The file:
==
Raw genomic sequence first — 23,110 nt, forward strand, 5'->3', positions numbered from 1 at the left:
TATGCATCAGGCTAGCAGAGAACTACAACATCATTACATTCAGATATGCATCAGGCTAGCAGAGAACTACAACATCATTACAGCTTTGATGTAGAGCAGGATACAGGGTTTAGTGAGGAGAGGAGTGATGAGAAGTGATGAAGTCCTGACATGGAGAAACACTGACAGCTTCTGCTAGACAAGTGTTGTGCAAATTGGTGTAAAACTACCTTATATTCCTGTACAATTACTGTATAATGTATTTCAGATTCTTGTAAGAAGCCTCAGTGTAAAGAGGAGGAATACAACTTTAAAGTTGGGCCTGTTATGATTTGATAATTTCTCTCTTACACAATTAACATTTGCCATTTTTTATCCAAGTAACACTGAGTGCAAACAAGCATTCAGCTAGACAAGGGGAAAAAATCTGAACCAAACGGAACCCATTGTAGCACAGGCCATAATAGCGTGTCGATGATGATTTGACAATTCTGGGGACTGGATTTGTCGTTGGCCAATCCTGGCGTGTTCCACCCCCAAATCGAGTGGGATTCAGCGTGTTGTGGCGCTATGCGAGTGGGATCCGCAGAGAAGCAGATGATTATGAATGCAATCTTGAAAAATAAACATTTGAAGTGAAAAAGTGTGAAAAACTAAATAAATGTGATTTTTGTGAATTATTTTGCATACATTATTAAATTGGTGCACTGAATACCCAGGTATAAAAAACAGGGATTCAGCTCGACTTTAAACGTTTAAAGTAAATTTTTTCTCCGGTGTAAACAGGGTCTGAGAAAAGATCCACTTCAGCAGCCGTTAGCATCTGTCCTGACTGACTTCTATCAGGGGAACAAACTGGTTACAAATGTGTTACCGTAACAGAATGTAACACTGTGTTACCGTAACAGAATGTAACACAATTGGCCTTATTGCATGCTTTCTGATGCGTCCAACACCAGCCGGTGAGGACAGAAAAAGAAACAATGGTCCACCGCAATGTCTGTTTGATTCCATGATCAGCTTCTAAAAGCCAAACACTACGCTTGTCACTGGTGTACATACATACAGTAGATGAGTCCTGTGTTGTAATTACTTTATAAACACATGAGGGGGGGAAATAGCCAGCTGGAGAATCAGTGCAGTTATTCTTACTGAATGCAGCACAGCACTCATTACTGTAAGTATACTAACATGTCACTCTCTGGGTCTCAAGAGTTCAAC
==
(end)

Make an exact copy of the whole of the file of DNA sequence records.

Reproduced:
Raw genomic sequence first — 23,110 nt, forward strand, 5'->3', positions numbered from 1 at the left:
TATGCATCAGGCTAGCAGAGAACTACAACATCATTACATTCAGATATGCATCAGGCTAGCAGAGAACTACAACATCATTACAGCTTTGATGTAGAGCAGGATACAGGGTTTAGTGAGGAGAGGAGTGATGAGAAGTGATGAAGTCCTGACATGGAGAAACACTGACAGCTTCTGCTAGACAAGTGTTGTGCAAATTGGTGTAAAACTACCTTATATTCCTGTACAATTACTGTATAATGTATTTCAGATTCTTGTAAGAAGCCTCAGTGTAAAGAGGAGGAATACAACTTTAAAGTTGGGCCTGTTATGATTTGATAATTTCTCTCTTACACAATTAACATTTGCCATTTTTTATCCAAGTAACACTGAGTGCAAACAAGCATTCAGCTAGACAAGGGGAAAAAATCTGAACCAAACGGAACCCATTGTAGCACAGGCCATAATAGCGTGTCGATGATGATTTGACAATTCTGGGGACTGGATTTGTCGTTGGCCAATCCTGGCGTGTTCCACCCCCAAATCGAGTGGGATTCAGCGTGTTGTGGCGCTATGCGAGTGGGATCCGCAGAGAAGCAGATGATTATGAATGCAATCTTGAAAAATAAACATTTGAAGTGAAAAAGTGTGAAAAACTAAATAAATGTGATTTTTGTGAATTATTTTGCATACATTATTAAATTGGTGCACTGAATACCCAGGTATAAAAAACAGGGATTCAGCTCGACTTTAAACGTTTAAAGTAAATTTTTTCTCCGGTGTAAACAGGGTCTGAGAAAAGATCCACTTCAGCAGCCGTTAGCATCTGTCCTGACTGACTTCTATCAGGGGAACAAACTGGTTACAAATGTGTTACCGTAACAGAATGTAACACTGTGTTACCGTAACAGAATGTAACACAATTGGCCTTATTGCATGCTTTCTGATGCGTCCAACACCAGCCGGTGAGGACAGAAAAAGAAACAATGGTCCACCGCAATGTCTGTTTGATTCCATGATCAGCTTCTAAAAGCCAAACACTACGCTTGTCACTGGTGTACATACATACAGTAGATGAGTCCTGTGTTGTAATTACTTTATAAACACATGAGGGGGGGAAATAGCCAGCTGGAGAATCAGTGCAGTTATTCTTACTGAATGCAGCACAGCACTCATTACTGTAAGTATACTAACATGTCACTCTCTGGGTCTCAAGAGTTCAAC